From the Japanese nuclear tragedy, three excerpts worth our deepest reflection.
(Yes, I know this is a long piece. Please read it anyway.)
The first excerpt, Brett Michael Dykes’ Japanese nuclear plant worker discusses choice to sacrifice his life:
As Japan continues to grapple with catastrophic radiation leaks at the quake-damaged Fukushima Daichii nuclear complex, the plant’s remaining workers have shown heroic dedication in the face of a task that amounts to a likely suicide mission.
The global audience following the Japanese nuclear drama has learned a little about these selfless heroes. But some of the most basic questions about them–who they are and what has motivated them to make the ultimate sacrifice–have gone unanswered. Now, however, the Agence France Press reporter Kimi De Freytas has published an interview with one of the Fukushima workers that sheds considerable light on how they understand their mission–and how they are holding up under under the extraordinary, mortal stress they are facing.
Hiroyuki Kohno, a 44-year-old plant worker who’s been employed in the nuclear industry since he was a teenager, promptly answered the emergency call issued by his employer, a subcontractor for the Tokyo Electric Power Company. Shortly after last March’s devastating earthquake and tsunami produced a power outage at the facility, Kohno’s employers sent out an all-hands appeal via email.
“Attention. We would like you to come work at the plant. Can you?” De Freytas reports the email read. Kohno, who has worked at the Fukushima facility for the past decade, said he knew what the implications of heeding the call would be.
“To be honest, no one wants to go,” Kohno told De Freytas. “Radiation levels at the plant are unbelievably high compared with normal conditions. I know that when I go this time, I will return with a body no longer capable of work at a nuclear plant.”
Kohno told De Freytas that as a single man with no children, he felt obligated to answer the call and join the team that the media has dubbed the “Fukushima Fifty.” Better that he face the risk, he explained, so as to spare his colleagues who have dependents counting on them. Besides, he added, the workers in the plant are his brothers and sisters, and he feels an allegiance to them.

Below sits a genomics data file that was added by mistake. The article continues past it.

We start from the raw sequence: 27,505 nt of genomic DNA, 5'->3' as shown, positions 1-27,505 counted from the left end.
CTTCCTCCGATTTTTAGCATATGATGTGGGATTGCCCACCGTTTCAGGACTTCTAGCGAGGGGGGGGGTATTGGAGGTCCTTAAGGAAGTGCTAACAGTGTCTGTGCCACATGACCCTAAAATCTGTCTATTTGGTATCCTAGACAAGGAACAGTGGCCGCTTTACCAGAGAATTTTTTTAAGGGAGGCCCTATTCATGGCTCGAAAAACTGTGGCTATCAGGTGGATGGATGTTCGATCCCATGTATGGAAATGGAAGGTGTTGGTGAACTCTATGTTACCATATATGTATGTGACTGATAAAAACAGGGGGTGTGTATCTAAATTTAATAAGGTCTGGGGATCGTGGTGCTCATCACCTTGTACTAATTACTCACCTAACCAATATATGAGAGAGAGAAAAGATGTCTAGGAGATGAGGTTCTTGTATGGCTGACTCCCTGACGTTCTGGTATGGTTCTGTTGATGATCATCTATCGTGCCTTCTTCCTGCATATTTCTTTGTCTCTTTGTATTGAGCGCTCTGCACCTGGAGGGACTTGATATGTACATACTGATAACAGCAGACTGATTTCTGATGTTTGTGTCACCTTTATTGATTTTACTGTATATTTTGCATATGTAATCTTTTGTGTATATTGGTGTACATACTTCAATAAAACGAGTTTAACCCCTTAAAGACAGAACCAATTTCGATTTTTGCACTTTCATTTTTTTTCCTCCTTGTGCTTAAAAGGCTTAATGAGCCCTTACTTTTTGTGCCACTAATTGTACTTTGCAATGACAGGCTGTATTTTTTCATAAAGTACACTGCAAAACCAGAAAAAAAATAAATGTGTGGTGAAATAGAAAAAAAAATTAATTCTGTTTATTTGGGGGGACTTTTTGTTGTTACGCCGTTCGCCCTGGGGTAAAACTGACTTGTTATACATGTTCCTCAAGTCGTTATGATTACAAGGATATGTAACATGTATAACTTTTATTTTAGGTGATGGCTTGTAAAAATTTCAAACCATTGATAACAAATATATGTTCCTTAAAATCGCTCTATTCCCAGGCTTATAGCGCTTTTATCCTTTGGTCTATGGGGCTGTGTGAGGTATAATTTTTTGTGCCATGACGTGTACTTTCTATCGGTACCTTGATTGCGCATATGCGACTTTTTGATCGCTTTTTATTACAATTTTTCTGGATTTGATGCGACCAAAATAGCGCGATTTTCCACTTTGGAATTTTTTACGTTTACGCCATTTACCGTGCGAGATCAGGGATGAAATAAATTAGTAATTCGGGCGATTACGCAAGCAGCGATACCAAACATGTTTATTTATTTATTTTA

“There’s a Japanese expression: ‘We eat from the same bowl.’ These are friends I shared pain and laughter with. That’s why I’m going,” he explained to De Freytas.
The second excerpt, from Todd Johnson, director of the Center for the Study of Global Christianity at Gordon-Conwell Theological Seminary, quoted via Adelle Banks’ piece in CT, Missionaries Grapple with Leaving Japan:
“Missionaries in general, who are tied very closely to local situations, are often the last people to leave or to evacuate,” [Johnson] said. “Tsunamis and earthquakes and even war or pestilence — they historically have been the very last people to go because this is their home, so to speak, where they work. But radiation is just a completely different thing.”
And finally, from The Whole Life Offering:
Hospitals owe their origin to the plethora of plagues and epidemics that struck the ancient world with alarming regularity and force. Observes author Rob Moll, “When an epidemic struck in the ancient world, pagan city officials offered gifts to the gods but nothing for their suffering citizens. Even in healthy times, those who had no one to care for them, or whose care placed too great a burden on the family, were left out to die.”
The early church responded not only out of compassion, adds Moll citing Christian Medical History Professor Gary Ferngren, but out of a worshipful recognition that every cast-out body bore the Imagio Dei—the image of God. The church sought to restore that image to vitality through the practice of the Works of Mercy, first in private homes and then, as the tide of desperation and disease swamped the ancient world, in “hospitals” designed for comprehensive care. If restoration proved impossible, Christians provided comfort and burial at the cost of their own health, safety, and finances:
When the plague of Cyprian struck in 250 and lasted for years, this volunteer corps became the only organization in Roman cities that cared for the dying and buried the dead. Ironically, as the church dramatically increased its care, the Roman government began persecuting the church more heavily.
Dionysius, bishop of Alexandria, wrote, according to Ferngren, “that presbyters, deacons, and laymen took charge of the treatment of the sick, ignoring the danger to their own lives.”